‘Very low risk’ of infectious diseases being transferred from migrant population to host population in WHO European region.
Myths that migrants spread diseases or that migration is bad for public health were dismissed recently at a special seminar at the graduate entry medical school in the University of Limerick.
Migration and the health of refugees and migrants in particular is one of a number of issues in health where the truth is in danger of being eroded by myths and falsehoods.
In an effort to address this the World Health Organisation (WHO) has published a new report on the health of refugees and migrants in the WHO European Region, which was launched at the special in Limerick.
With the strapline No Public Health Without Refugee and Migrant Health, this is the first WHO report of its kind which sets out to establish the evidence and counter the many damaging myths around migrant health.
Writing in the foreword to the report, Zsuzsanna Jakab, WHO regional director for Europe, said, refugees and migrants enjoyed the same human right to health as everyone else.
“One key priority is enhancing social protection for refugees and migrants, including developing sustainable financial mechanisms, both nationally and internationally, to provide for universal health coverage and social protection.
“Another key priority is reducing the xenophobia, discrimination and stigma often experienced by refugees and migrants through actions such as advocacy and evidence-informed communication with both refugee and migrant communities and host populations.”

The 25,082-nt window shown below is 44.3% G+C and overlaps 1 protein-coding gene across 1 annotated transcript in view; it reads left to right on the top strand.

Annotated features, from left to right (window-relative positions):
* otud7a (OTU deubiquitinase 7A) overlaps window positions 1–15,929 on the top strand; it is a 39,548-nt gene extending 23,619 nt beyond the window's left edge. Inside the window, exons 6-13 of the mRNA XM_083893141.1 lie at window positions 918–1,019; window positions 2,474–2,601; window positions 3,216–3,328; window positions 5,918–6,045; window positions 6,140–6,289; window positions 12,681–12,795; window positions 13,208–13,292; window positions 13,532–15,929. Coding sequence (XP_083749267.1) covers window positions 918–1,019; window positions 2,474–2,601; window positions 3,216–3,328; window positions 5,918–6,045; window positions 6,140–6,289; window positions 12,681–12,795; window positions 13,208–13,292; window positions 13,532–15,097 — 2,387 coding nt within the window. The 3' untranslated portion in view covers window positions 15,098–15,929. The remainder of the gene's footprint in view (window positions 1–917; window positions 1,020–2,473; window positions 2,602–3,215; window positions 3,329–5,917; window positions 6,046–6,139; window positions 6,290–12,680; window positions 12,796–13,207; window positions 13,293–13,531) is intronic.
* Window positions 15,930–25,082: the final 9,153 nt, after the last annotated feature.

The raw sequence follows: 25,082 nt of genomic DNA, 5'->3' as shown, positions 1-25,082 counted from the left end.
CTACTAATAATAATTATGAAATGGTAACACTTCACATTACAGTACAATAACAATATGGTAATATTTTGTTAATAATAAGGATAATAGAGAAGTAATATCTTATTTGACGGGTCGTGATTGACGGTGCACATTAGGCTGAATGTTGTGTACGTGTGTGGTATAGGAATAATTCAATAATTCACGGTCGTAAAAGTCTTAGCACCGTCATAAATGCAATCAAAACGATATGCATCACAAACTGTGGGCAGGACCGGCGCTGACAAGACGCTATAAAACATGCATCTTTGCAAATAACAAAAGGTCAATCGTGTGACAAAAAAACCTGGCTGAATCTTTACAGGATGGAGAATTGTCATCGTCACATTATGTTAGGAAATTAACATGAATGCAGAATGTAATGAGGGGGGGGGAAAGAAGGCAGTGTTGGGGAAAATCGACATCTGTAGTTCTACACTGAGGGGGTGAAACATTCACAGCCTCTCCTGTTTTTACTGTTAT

Misinformation surrounding migrant health can fuel stigma, allow dangerous myths to circulate unchallenged and make migrants fearful of accessing vital healthcare services.
According to the WHO, “almost one in 10 people in the WHO European region is currently an international migrant”.
“Finding work is a major reason why people migrate internationally, although violence, conflict, natural disasters and human rights abuses are also contributors. Migration and displacement are social determinants of health affecting the health of refugees and migrants.”
The WHO seminar in UL on refugee and migrant health was part of a series of events that took place in cities across Europe, including, Athens, Rome, Moscow, Ankara and London, and it was attended by Dr Santino Severoni of the division of policy and governance for health and wellbeing, WHO regional office for Europe.
Speaking to the Irish Times, Dr Severoni, who oversaw the report, underlined the importance of a universal approach to public health, which he said meant ensuring access to healthcare for all regardless of ethnicity or nationality.
Dr Severoni said there was a need to strengthen and accelerate investment in research into the public health aspect of migration, and that migration health must be discussed and considered in all aspects of population health.
Commenting on myths surrounding migrant health, Dr Severoni said there was a lot of confusion and misinformation even among healthcare workers and policy-makers in the healthcare sector which needed to be addressed.